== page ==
Study warns that companies providing safe workplaces are 20% more likely to go under than those that don’t
A study recently released by a global team of researchers including, Mark Pagell, Mary Parkinson, Michalis Louis and Brian Fynes of UCD Michael Smurfit Graduate Business School found that companies that provide safer workplaces are more likely to go out of business than those that do not.
“Our research suggests that businesses that enhance their own prospects over worker safety, will be more likely to survive as they will be both minimizing their costs and maximizing their cash-flow,” said Mark Pagell, Chair in Global Leadership and Professor of Sustainable Supply Chain Management at UCD Smurfit School.
“Meanwhile their more cautious competitors will in essence put their own survival at risk by better protecting the rest of us. This suggests that government and employer representative bodies need to think about rewarding those businesses that do protect their workers and protect them from being punished financially.”
The study, recently published in the journal Management Science, examined the short- and long-term survival of more than 100,000 Oregon-based businesses over a 25-year period. The study defined “survival” as ongoing operations, even in the face of a significant business event.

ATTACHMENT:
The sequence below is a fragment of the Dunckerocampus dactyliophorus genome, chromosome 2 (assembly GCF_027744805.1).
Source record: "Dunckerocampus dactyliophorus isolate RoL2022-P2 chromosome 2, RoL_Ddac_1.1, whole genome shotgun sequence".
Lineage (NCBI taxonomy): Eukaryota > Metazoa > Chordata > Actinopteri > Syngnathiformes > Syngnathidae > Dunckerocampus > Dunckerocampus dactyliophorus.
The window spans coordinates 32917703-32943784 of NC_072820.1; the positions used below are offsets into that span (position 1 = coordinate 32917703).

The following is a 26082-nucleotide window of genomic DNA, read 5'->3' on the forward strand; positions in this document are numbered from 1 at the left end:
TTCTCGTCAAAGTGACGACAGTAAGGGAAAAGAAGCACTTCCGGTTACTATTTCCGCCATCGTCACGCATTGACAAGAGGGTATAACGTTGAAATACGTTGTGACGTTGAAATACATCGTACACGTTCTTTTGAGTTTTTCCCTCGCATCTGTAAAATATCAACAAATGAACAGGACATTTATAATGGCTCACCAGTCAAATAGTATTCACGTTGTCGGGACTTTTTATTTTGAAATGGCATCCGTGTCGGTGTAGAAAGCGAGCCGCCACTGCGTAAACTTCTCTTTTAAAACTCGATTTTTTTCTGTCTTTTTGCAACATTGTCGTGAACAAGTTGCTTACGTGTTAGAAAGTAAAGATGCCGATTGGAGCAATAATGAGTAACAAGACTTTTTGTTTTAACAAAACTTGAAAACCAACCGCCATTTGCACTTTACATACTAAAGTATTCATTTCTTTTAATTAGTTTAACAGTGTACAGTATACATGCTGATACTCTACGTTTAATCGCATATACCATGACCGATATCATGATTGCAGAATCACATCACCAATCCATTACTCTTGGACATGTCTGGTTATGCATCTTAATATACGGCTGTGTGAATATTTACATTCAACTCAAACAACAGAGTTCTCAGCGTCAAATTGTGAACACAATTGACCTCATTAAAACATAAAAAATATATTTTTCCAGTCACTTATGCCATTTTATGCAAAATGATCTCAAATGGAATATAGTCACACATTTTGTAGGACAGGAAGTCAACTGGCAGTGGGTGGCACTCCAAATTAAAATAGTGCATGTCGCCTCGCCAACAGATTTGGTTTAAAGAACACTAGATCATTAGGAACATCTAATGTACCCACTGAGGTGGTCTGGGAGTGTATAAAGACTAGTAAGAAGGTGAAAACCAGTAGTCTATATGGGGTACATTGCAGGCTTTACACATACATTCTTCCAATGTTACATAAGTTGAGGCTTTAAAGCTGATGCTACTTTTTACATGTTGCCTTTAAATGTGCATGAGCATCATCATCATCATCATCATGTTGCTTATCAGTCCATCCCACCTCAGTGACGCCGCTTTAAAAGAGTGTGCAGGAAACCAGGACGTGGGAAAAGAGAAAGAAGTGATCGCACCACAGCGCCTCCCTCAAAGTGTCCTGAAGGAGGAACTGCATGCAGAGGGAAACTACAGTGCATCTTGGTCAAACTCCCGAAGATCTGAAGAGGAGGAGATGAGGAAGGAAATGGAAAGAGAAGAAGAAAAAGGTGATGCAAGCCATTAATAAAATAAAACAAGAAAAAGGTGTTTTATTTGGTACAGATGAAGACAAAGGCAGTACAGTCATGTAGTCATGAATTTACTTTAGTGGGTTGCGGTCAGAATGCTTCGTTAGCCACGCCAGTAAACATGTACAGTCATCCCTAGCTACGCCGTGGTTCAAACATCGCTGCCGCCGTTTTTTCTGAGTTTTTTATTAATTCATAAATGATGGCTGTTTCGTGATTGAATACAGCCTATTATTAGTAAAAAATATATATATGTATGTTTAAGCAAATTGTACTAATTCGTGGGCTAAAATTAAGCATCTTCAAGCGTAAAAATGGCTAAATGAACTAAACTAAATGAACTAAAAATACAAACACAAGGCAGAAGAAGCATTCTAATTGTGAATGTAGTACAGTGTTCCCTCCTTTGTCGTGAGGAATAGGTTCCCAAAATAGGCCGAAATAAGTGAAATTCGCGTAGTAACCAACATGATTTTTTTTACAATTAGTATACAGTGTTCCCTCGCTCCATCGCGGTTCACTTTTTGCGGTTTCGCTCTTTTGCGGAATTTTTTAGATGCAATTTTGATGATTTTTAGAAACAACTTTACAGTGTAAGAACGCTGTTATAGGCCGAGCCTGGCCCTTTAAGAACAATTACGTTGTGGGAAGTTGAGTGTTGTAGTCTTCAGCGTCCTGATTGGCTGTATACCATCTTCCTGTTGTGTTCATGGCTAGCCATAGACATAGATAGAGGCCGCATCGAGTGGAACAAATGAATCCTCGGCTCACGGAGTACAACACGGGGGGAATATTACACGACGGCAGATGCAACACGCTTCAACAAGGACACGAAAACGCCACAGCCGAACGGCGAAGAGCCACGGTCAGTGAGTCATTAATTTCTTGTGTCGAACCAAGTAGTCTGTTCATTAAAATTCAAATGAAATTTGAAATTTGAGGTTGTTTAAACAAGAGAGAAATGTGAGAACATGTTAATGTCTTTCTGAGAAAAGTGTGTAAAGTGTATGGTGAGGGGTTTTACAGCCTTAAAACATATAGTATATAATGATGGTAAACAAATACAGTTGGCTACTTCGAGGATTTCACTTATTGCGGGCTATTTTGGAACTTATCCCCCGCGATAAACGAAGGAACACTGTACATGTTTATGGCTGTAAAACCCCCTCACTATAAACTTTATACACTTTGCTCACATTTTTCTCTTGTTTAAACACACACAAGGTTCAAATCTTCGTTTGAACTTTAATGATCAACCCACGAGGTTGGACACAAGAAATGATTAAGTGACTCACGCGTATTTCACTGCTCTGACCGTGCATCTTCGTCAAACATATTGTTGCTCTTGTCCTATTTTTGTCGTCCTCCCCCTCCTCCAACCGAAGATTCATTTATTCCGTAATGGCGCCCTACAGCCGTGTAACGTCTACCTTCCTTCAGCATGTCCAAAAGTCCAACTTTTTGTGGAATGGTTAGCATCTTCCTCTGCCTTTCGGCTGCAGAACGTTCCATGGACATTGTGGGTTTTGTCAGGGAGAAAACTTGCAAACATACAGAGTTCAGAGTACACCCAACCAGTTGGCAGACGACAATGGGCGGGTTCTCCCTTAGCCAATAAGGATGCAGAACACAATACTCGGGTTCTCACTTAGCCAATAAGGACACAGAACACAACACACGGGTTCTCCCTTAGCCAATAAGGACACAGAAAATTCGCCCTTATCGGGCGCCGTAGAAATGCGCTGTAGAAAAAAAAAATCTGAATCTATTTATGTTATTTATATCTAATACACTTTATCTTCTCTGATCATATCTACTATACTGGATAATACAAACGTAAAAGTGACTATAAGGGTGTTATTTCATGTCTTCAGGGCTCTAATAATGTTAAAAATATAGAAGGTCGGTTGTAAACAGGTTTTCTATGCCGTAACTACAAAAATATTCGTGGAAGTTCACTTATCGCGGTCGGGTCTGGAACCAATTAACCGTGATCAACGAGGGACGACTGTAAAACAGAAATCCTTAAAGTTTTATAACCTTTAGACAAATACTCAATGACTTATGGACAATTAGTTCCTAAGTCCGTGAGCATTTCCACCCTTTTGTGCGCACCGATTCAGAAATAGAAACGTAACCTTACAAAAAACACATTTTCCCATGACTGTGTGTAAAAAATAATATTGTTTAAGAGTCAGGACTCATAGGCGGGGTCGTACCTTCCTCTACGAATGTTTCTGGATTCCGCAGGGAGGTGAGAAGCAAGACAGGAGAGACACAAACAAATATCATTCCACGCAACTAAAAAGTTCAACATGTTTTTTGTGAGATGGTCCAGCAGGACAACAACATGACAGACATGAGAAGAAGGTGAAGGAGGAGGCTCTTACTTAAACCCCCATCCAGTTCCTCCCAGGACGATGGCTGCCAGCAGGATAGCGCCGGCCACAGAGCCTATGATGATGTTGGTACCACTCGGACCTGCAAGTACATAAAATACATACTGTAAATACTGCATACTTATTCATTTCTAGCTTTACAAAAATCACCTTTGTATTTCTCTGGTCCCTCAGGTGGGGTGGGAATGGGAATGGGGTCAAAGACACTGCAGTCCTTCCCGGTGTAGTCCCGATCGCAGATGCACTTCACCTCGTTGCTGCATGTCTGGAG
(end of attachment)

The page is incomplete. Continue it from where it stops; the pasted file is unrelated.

“We know from our previous research that there are firms who leverage protecting their employees into competitive advantage; creating positive outcomes for the firm, workers and society,” said Pagell, who is also the Co-Editor-in-Chief for The Journal of Supply Chain Management.
For instance, SIPTU’s IDEAS Institute has worked with numerous Irish organizations to find ways to improve productivity while enhancing worker wellbeing; often saving jobs or preventing plants from closing while doing so.
“Our research, unfortunately, suggests that such behaviour is not the norm and instead that the typical business enhances its own prospects at a cost to workers and society. To put that into the current context, some business will re-open the second they are allowed after COVID-19 restrictions ease and with the minimal legally mandated protections. Others will wait until they are sure they have plans in place to fully protect their workers and customers,” continued Pagell.
Pagell cites the situation in Irish food processing facilities in late March, when workers were worried over the safety of the work environment. At the time, the companies claimed they had made changes to protect the workforce, yet today there are virus clusters in multiple meatpacking plants.
The results of the study indicate that currently individual workers and society, not firms, bear most of the costs of poor safety; otherwise the safest organizations would on average be the most economically viable.
The study was an international collaboration between the UCD Smurfit School team; Anthony Veltri of Oregon State University; Frank Wiengarten of Universitat Ramon Llull in Spain; and John Gray, professor of operations management at Ohio State’s Fisher College of Business.
For further information contact:
Beth Gormley, UCD College of Business, PR: 087 170 1652, email@example.com